April 6, 2022
With many workers reporting that their mental health has degraded since the start of the pandemic, it’s more important than ever for workplace leaders to consider the wellbeing of their employees. The Conference Board found that not only do most surveyed workers say they’ve experienced a mental health decline, but also women are disproportionately impacted by work-related pressures—more than 1.5 times of their male counterparts. Additionally, nearly 80 percent of workers say they’re concerned about their mental health, particularly regarding burnout and stress related to challenges at work. In fact, the respondents said workplace pressure has contributed more to this mental health decline than the pandemic.

The boundaries between work and personal lives have blurred over the past two years. And as people reenter the workplace under hybrid work arrangements, employers must ensure that their culture accounts for the new stresses and uncertainties of our era. A McKinsey article from the end of 2020 pointed to a coming mental health “revolution” where companies would be forced to confront the problems around employees and diminishing mental health. Beyond the toll these issues take on the employees themselves, organizations face associated challenges like reduced productivity, higher turnover, and increased health care costs. As a result, companies must increasingly put wellbeing at the forefront of their approach, creating workplace environments that facilitate contentment and connection, and increase investments and accessibility of mental health services. 

Employers have a variety of options for putting their people first. Here are three ways leaders can create and cultivate a culture of wellbeing.


1. Make Wellbeing a Priority

Failing to address worker needs around their wellbeing may affect a company’s ability to retain their best employees. As a result, leaders should continue to put their employees at the forefront. By assessing the current workplace culture and seeking to understand employee needs, organizations can learn more about their people’s concerns, how comfortable they feel opening up to their managers, how much they know about the workplace services available to them, and what resources they actually use or find to be beneficial.

This allows leaders to gather data and gain a better understanding of what their employees need, what’s working well, and what needs another look. While information won’t solve every problem, taking an opportunity to open lines of communication and make an earnest attempt to build workplace community will go a long way toward creating a more employee-focused culture.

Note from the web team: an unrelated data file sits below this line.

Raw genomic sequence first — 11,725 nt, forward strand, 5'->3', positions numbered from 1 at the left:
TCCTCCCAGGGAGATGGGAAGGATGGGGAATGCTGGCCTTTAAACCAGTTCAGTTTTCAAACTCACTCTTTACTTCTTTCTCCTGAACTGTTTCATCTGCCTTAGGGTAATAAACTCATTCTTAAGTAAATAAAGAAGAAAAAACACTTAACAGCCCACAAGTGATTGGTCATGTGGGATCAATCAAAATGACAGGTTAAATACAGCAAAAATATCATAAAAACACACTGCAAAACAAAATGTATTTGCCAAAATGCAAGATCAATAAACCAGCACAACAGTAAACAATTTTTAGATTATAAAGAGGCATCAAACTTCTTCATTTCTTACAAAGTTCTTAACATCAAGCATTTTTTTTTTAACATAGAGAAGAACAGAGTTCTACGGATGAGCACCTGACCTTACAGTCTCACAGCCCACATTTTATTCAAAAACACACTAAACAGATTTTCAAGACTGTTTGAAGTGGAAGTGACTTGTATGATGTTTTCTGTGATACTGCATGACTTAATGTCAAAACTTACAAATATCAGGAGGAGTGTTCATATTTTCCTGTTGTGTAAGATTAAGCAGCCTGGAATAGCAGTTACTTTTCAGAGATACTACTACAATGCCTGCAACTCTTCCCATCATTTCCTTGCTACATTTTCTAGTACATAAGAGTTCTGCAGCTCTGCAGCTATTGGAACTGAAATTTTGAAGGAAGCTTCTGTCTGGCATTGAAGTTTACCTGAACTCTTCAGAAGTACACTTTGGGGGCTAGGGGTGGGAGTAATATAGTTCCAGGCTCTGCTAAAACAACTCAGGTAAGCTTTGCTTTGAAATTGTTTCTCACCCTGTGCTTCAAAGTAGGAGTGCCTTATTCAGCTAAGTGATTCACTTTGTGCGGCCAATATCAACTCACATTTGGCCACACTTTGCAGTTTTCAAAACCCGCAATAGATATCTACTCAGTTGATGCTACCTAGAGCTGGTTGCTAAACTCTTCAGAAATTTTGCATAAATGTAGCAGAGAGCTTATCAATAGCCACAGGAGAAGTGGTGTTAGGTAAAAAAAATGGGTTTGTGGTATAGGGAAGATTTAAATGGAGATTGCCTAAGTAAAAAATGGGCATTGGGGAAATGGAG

2. Boost Connection and Community

To mitigate stress in the workplace, leaders should support the development of workplace community and connectionTo establish this sense of community, leaders must be a model for authentic care and consideration of their team’s needs. If employees feel they can share concerns, feelings, or problems openly and honestly with their managers, workplace community becomes more entrenched, particularly when people feel their managers are similarly transparent and accessible. Research shows that managers directly impact the sense of community in their workplaceGiven the increased levels of stress workers are feeling at present, the actions of employers now will shape the trajectory of employee retention going forward.

Many workers are reevaluating their relationship with their jobs in the current climate. Despite inevitable challenges, leaders have an opportunity to reinvigorate employee engagement and facilitate community after a tumultuous period of pandemic-induced isolation.


3. Create Effective Support Systems

A major part of building community and pushing back against employee isolation is the development of effective support systems. By establishing clear expectations, encouraging taking time off, offering flexible work options, and recognizing the achievements of employees, organizations can be more active in preventing burnout and unnecessary stress in the workplaceResource utilization can sometimes be an issue. It’s important for employees to understand their employer’s policies around things like mental health services, employee assistance programs, and medical leave. Through the clear communication of information and encouraging the use of available resources, managers can directly increase employee utilization of these services and benefits

Although we’re living in an era of unpredictability, employers can offer a sense of stability by proving that they understand the needs of workers. Emphasizing employee wellbeing and ensuring that people feel valued at work will not only help organizations retain their best people, but also develop a culture that values support, openness, and effectiveness.

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